The EU as a whole, that is Member States and the Community, are the biggest external supporters of development programmes in Africa. But EU aid is fragmented, unevenly distributed and managed in a multitude of different ways. The EC alone has three different frameworks for development cooperation with different parts of Africa. The EU has committed itself to increasing ODA levels and improving the effectiveness of its aid in line with the precepts of the Paris Declaration on harmonisation and alignment. But there are still question marks over whether it will actually achieve these goals. Improving aid effectiveness also implies improved dialogue with African governments on the best modalities and on how to improve alignment with African driven development programmes.
The Key Development Issues cluster includes a wide variety of topics from infrastructure, through socio-economic issues such as health, education and migration, to debt and financial issues. Some of these have a strongly political dimension as well as a development aspect. Each of them can provide scope for detailed discussions. It is useful therefore to agree on a generic framework for debating each of these subjects.
1. What is the state of the debate on the different topics in the ‘key development issues’ cluster?
The first step in such a common framework would be to carry out a stock-taking exercise of what has been achieved in past discussions and identify where the obstacles are to further progress. On this basis further dialogue can then be built.
2. How to elevate the joint debate on each ‘key development issue’ to the level of a political dialogue beyond that of a simple discussion of development cooperation?
Dialogue on development between African European actors has traditionally revolved around questions of how to move forward on cooperation and European support to Africa efforts. The preparation of this joint strategy however offers a unique opportunity to move beyond such a basic level and recognise the value of opening up a genuine political dialogue between Africa and Europe in each of these areas. On some issues, for instance migration, such an AU-EU political dialogue is already engaged, in others, such as environment and climate change, the potential is evident, but further steps could be taken to engage a dialogue on how actors in the two continents could work together to confront such challenges.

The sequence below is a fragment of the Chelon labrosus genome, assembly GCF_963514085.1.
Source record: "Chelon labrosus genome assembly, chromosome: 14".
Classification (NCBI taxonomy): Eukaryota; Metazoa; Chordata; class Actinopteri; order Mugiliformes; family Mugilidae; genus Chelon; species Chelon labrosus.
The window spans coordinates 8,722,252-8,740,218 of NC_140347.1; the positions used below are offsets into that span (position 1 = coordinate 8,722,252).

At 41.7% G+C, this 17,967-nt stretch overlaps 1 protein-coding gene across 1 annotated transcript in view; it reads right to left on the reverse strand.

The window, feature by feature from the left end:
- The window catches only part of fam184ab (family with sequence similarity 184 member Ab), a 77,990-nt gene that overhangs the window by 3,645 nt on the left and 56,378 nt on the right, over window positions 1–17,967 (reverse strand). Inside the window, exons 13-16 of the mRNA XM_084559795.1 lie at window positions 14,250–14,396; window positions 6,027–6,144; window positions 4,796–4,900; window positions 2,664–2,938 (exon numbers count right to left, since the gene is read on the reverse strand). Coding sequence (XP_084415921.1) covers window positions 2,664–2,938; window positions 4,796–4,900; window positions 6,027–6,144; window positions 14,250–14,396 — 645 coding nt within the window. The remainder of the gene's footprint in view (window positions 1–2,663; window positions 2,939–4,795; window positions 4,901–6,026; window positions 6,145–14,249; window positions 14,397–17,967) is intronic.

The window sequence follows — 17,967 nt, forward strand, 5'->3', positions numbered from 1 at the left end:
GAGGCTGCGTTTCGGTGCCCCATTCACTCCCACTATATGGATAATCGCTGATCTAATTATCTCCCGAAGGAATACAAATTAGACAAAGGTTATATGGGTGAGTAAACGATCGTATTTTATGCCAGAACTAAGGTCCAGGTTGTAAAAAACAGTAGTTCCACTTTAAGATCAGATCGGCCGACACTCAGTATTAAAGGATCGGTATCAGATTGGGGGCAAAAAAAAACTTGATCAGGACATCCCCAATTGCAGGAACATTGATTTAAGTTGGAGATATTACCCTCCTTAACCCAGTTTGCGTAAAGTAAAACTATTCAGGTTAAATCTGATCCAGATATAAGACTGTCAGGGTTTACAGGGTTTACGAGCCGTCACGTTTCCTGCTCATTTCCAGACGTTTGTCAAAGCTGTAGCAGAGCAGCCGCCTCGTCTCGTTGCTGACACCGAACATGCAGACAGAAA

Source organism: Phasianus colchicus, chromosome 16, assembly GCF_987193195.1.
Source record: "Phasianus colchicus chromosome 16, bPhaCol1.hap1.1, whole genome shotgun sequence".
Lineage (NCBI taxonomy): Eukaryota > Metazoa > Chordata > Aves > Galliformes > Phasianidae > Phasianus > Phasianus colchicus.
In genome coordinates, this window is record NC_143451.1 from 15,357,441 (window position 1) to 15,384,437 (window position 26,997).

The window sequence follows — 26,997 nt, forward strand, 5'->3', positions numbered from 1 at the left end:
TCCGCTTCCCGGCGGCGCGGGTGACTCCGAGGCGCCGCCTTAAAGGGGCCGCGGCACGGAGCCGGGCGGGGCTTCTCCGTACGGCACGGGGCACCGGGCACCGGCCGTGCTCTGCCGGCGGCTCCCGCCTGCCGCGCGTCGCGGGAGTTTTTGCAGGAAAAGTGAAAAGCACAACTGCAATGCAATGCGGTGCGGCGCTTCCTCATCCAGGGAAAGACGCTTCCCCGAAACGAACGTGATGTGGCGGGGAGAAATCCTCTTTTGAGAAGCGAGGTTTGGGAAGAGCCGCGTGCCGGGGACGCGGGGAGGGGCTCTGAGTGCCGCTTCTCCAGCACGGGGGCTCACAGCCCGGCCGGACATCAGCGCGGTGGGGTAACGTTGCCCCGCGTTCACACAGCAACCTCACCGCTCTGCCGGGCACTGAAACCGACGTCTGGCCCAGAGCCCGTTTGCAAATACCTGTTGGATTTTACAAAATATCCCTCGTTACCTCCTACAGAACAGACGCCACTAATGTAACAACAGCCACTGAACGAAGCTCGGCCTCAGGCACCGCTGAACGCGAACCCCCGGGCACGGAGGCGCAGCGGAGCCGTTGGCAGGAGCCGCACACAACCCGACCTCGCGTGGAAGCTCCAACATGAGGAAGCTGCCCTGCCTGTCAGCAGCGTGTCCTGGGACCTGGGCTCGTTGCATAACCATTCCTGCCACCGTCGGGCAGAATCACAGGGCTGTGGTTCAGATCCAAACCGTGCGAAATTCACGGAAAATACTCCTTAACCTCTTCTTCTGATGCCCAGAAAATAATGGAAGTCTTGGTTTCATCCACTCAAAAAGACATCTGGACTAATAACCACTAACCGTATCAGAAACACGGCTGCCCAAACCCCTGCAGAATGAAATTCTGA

3. How can the current fragmentation of EU support (EC and Member States bilateral programmes) to African development programmes be improved?
The joint strategy could sketch out an agreed line of action to take towards improving the overall consistency of EU support to development programmes at all levels in Africa. This could cover such issues as the uneven distribution of EU support across the continent and the need to avoid disparities between ‘aid orphans’ and ‘aid darlings’. It could equally discuss the best ways of ensuring consistency between the different EC support programmes to Africa: the Cotonou Agreement, the European Neighbourhood Policy and the TDCA between the EU and South Africa. At another level the joint strategy could spell out an agreed approach on improved integration between the EU support programmes to different levels of development work in Africa from the local and national levels right up to the regional and continental level of NEPAD.
4. How to strengthen the primary responsibility of Africa in devising and leading on development programmes?
In order to improve ownership, effectiveness and impact, the joint strategy could clarify how Europe can help African institutions and actors to consolidate further their leadership on all development programmes. Clarifying points of view and agreeing on the best approaches towards alignment or the use of specific aid modalities such as general budget support could well prove useful. The implications of the principle of increasing African ownership should then be explored in greater detail in each ‘key development issue’.